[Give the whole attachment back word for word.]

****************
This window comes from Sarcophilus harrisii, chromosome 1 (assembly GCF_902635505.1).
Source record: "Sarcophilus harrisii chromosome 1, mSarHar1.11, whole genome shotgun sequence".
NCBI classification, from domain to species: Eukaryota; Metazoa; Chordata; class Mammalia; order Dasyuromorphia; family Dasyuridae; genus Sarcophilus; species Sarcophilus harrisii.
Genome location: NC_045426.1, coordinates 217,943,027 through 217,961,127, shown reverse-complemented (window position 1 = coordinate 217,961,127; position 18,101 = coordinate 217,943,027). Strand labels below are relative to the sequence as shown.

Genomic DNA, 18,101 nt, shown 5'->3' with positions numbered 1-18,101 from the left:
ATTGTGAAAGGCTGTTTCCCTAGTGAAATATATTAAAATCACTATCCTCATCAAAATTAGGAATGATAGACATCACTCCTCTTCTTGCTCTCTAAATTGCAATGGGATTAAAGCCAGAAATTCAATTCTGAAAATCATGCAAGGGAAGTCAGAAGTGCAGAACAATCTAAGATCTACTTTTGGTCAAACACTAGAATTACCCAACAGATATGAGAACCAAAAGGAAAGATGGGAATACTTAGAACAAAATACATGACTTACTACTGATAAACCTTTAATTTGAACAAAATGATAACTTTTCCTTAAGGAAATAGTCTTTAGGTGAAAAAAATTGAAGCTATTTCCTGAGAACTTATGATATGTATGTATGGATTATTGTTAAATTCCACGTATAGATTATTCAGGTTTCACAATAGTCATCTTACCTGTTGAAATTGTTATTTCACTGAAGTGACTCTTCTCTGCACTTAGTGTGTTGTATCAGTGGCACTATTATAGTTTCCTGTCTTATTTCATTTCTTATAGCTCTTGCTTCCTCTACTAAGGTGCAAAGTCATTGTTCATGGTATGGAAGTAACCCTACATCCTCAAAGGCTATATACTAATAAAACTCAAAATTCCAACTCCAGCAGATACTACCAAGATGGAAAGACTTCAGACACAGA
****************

This window comes from Sarcophilus harrisii, chromosome 1 (assembly GCF_902635505.1).
Source record: "Sarcophilus harrisii chromosome 1, mSarHar1.11, whole genome shotgun sequence".
NCBI classification, from domain to species: Eukaryota; Metazoa; Chordata; class Mammalia; order Dasyuromorphia; family Dasyuridae; genus Sarcophilus; species Sarcophilus harrisii.
Genome location: NC_045426.1, coordinates 217,943,027 through 217,961,127, shown reverse-complemented (window position 1 = coordinate 217,961,127; position 18,101 = coordinate 217,943,027). Strand labels below are relative to the sequence as shown.

Genomic DNA, 18,101 nt, shown 5'->3' with positions numbered 1-18,101 from the left:
ATTGTGAAAGGCTGTTTCCCTAGTGAAATATATTAAAATCACTATCCTCATCAAAATTAGGAATGATAGACATCACTCCTCTTCTTGCTCTCTAAATTGCAATGGGATTAAAGCCAGAAATTCAATTCTGAAAATCATGCAAGGGAAGTCAGAAGTGCAGAACAATCTAAGATCTACTTTTGGTCAAACACTAGAATTACCCAACAGATATGAGAACCAAAAGGAAAGATGGGAATACTTAGAACAAAATACATGACTTACTACTGATAAACCTTTAATTTGAACAAAATGATAACTTTTCCTTAAGGAAATAGTCTTTAGGTGAAAAAAATTGAAGCTATTTCCTGAGAACTTATGATATGTATGTATGGATTATTGTTAAATTCCACGTATAGATTATTCAGGTTTCACAATAGTCATCTTACCTGTTGAAATTGTTATTTCACTGAAGTGACTCTTCTCTGCACTTAGTGTGTTGTATCAGTGGCACTATTATAGTTTCCTGTCTTATTTCATTTCTTATAGCTCTTGCTTCCTCTACTAAGGTGCAAAGTCATTGTTCATGGTATGGAAGTAACCCTACATCCTCAAAGGCTATATACTAATAAAACTCAAAATTCCAACTCCAGCAGATACTACCAAGATGGAAAGACTTCAGACACAGA